Paul Hill Jr. resigned yesterday as chairman and chief executive officer of the troubled Chemical Safety and Hazard Investigation Board, citing "costs to my personal life" that made it impossible to continue.

The resignation ended a bitter power struggle between Hill and the other three board members over their respective roles in policy and administration and could begin a retooling of the crippled agency.

After a board meeting, Hill issued a statement announcing his resignation as CEO and chairman, positions he has held since the agency began work last year. Hill said he will continue as a board member.

President Clinton could appoint one of the other sitting members to replace Hill, or could name an outsider because the five-member board has a vacancy. The White House's intentions were not known yesterday.

Hill's statement made no specific mention of intramural conflict but said, "I came to realize that although the rewards of this position are great, the costs to my personal life are even greater. That price has now exceeded my personal drive to continue."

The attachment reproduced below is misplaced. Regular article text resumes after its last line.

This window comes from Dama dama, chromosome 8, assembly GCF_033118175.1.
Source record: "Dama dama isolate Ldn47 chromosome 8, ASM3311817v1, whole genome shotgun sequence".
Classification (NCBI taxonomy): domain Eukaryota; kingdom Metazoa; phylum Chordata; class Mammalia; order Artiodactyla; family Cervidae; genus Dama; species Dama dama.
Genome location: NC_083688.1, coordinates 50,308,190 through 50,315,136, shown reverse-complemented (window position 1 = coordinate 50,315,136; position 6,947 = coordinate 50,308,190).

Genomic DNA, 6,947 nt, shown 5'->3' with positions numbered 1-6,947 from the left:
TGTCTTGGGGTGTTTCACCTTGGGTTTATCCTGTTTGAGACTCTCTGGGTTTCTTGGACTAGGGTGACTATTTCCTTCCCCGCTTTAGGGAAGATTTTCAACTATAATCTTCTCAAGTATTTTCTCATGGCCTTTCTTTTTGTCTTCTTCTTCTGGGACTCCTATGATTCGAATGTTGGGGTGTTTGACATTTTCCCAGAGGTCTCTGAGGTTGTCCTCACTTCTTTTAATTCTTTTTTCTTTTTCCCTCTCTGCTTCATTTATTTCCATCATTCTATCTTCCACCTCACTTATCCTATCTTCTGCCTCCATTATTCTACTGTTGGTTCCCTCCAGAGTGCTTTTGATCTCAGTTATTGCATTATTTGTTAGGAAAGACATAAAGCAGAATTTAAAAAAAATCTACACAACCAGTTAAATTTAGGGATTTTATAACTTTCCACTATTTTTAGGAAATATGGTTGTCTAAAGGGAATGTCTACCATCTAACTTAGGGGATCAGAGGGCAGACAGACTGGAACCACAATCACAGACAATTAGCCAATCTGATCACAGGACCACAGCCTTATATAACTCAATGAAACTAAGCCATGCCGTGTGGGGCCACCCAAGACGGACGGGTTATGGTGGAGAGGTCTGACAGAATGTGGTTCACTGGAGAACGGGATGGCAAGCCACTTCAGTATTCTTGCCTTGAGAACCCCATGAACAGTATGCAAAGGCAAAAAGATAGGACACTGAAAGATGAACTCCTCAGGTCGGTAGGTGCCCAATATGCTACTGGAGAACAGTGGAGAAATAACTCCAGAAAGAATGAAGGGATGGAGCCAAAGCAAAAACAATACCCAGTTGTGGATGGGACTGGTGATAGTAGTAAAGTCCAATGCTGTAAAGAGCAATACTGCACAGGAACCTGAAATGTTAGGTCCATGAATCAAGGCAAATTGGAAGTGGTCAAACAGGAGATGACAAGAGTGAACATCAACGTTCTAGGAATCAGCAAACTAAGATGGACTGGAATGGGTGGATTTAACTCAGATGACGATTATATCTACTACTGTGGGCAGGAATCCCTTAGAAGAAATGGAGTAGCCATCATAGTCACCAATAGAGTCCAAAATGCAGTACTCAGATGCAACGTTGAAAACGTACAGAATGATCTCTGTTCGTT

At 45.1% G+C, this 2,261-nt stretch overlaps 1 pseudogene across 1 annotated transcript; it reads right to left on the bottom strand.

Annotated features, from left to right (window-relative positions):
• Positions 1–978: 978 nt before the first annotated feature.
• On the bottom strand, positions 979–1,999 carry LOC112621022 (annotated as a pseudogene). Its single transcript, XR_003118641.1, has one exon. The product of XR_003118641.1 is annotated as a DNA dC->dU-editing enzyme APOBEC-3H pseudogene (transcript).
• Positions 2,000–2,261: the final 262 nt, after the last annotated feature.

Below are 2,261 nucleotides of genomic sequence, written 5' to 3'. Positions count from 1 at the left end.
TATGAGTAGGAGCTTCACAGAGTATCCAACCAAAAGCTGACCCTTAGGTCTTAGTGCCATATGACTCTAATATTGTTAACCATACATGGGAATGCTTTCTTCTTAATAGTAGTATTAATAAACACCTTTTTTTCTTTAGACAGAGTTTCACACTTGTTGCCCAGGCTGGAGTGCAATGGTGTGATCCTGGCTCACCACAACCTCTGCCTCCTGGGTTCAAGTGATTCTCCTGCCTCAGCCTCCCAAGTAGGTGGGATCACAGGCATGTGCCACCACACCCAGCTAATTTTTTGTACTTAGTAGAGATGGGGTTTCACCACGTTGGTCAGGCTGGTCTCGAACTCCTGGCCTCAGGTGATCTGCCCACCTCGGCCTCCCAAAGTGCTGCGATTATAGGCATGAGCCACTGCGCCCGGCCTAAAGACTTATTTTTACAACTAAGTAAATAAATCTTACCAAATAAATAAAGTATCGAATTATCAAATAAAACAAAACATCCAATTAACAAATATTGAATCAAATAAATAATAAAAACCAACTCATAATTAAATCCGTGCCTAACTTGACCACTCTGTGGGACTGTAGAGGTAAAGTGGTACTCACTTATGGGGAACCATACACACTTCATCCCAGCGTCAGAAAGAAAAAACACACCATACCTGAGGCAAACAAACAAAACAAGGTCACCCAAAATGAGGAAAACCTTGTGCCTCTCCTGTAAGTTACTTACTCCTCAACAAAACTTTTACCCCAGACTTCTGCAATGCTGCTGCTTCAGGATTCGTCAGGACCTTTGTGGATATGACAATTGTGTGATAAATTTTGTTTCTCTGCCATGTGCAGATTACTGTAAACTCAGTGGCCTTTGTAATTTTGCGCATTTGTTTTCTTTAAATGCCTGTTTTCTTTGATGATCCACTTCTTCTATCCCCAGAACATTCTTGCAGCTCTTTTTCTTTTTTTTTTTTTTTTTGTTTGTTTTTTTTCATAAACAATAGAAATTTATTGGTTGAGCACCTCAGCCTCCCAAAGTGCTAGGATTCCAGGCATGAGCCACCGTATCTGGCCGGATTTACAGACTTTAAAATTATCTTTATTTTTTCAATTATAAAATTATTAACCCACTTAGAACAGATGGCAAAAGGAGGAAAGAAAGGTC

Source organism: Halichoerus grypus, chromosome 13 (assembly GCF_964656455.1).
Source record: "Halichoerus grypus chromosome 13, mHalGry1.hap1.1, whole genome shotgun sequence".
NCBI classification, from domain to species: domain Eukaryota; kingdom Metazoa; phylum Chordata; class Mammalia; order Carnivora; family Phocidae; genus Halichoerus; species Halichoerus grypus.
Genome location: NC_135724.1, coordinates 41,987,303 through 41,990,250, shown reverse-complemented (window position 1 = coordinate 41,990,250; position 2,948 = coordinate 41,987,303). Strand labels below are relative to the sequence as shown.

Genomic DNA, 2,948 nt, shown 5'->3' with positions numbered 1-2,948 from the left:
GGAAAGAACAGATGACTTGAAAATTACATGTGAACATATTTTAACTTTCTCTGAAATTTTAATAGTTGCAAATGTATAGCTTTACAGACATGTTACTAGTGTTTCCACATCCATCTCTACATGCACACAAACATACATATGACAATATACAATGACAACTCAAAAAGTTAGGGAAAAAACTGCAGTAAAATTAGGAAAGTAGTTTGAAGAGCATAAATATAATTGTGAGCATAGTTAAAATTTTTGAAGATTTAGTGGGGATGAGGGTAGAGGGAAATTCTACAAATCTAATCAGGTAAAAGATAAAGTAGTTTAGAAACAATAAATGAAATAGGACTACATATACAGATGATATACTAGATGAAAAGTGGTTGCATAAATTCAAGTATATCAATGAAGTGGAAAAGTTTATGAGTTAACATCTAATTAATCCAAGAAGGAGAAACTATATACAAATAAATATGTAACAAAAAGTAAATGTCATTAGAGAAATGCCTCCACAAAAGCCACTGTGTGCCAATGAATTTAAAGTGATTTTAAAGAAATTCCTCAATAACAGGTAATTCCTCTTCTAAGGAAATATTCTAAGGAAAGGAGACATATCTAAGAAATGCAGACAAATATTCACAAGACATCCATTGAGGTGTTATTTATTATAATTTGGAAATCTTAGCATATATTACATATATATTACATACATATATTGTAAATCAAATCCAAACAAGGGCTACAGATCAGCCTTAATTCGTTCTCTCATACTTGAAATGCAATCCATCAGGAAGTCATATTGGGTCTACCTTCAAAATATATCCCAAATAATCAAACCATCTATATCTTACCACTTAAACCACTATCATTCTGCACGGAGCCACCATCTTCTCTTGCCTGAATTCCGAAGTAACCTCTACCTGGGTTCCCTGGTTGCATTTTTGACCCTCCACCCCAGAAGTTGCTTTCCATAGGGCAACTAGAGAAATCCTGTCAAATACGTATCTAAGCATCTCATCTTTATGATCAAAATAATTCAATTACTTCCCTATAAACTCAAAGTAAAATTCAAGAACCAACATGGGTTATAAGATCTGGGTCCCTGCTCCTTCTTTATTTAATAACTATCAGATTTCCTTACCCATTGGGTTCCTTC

The board, patterned after the National Transportation Safety Board, has a mandate to investigate serious chemical industry accidents. It has completed three reports in the year it has been active.

Trouble began early this year when the newer board members--full-time experts appointed by the president--noticed that Hill and Chief Operating Officer Phyllis Thompson were making all agency decisions related to staff, funding and administration.

With neither Hill nor the rest of the board willing to yield, the agency had virtually ground to a halt by mid-year, but Hill's position was seriously eroded this month after Sen. Frank R. Lautenberg (D-N.J.), the board's biggest congressional booster, issued a statement favoring the board's position on power-sharing.

Lautenberg yesterday praised Hill's "vision and energy" but said his resignation suggested that the board "is resolving its governance problems." The agency still has "some distance to go," he continued, "but today a very difficult and important step was taken."